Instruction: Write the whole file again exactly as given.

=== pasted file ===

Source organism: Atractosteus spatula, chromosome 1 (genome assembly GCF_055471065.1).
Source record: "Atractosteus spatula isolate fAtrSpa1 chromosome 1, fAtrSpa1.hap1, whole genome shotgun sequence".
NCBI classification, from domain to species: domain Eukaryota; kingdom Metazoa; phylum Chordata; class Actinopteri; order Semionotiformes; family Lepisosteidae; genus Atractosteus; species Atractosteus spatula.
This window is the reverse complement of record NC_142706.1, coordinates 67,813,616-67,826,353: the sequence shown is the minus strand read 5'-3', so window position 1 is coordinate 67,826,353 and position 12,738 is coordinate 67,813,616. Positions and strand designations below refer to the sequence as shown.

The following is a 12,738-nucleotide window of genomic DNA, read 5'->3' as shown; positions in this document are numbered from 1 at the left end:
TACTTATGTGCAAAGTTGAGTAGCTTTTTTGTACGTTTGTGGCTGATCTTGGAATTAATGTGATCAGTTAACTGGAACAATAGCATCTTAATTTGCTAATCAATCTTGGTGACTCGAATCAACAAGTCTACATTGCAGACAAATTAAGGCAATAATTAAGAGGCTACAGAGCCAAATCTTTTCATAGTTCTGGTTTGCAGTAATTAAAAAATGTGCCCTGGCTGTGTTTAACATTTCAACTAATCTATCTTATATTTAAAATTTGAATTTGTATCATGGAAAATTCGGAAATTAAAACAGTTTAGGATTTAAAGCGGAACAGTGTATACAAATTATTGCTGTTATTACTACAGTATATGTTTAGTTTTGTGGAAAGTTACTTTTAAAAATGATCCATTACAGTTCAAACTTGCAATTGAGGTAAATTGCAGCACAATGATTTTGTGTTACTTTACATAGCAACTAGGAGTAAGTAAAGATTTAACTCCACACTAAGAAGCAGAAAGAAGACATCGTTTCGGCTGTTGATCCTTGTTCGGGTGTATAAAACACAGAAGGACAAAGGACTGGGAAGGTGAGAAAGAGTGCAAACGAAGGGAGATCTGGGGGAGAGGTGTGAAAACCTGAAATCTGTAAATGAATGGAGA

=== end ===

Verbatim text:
Source organism: Atractosteus spatula, chromosome 1 (genome assembly GCF_055471065.1).
Source record: "Atractosteus spatula isolate fAtrSpa1 chromosome 1, fAtrSpa1.hap1, whole genome shotgun sequence".
NCBI classification, from domain to species: domain Eukaryota; kingdom Metazoa; phylum Chordata; class Actinopteri; order Semionotiformes; family Lepisosteidae; genus Atractosteus; species Atractosteus spatula.
This window is the reverse complement of record NC_142706.1, coordinates 67,813,616-67,826,353: the sequence shown is the minus strand read 5'-3', so window position 1 is coordinate 67,826,353 and position 12,738 is coordinate 67,813,616. Positions and strand designations below refer to the sequence as shown.

The following is a 12,738-nucleotide window of genomic DNA, read 5'->3' as shown; positions in this document are numbered from 1 at the left end:
TACTTATGTGCAAAGTTGAGTAGCTTTTTTGTACGTTTGTGGCTGATCTTGGAATTAATGTGATCAGTTAACTGGAACAATAGCATCTTAATTTGCTAATCAATCTTGGTGACTCGAATCAACAAGTCTACATTGCAGACAAATTAAGGCAATAATTAAGAGGCTACAGAGCCAAATCTTTTCATAGTTCTGGTTTGCAGTAATTAAAAAATGTGCCCTGGCTGTGTTTAACATTTCAACTAATCTATCTTATATTTAAAATTTGAATTTGTATCATGGAAAATTCGGAAATTAAAACAGTTTAGGATTTAAAGCGGAACAGTGTATACAAATTATTGCTGTTATTACTACAGTATATGTTTAGTTTTGTGGAAAGTTACTTTTAAAAATGATCCATTACAGTTCAAACTTGCAATTGAGGTAAATTGCAGCACAATGATTTTGTGTTACTTTACATAGCAACTAGGAGTAAGTAAAGATTTAACTCCACACTAAGAAGCAGAAAGAAGACATCGTTTCGGCTGTTGATCCTTGTTCGGGTGTATAAAACACAGAAGGACAAAGGACTGGGAAGGTGAGAAAGAGTGCAAACGAAGGGAGATCTGGGGGAGAGGTGTGAAAACCTGAAATCTGTAAATGAATGGAGA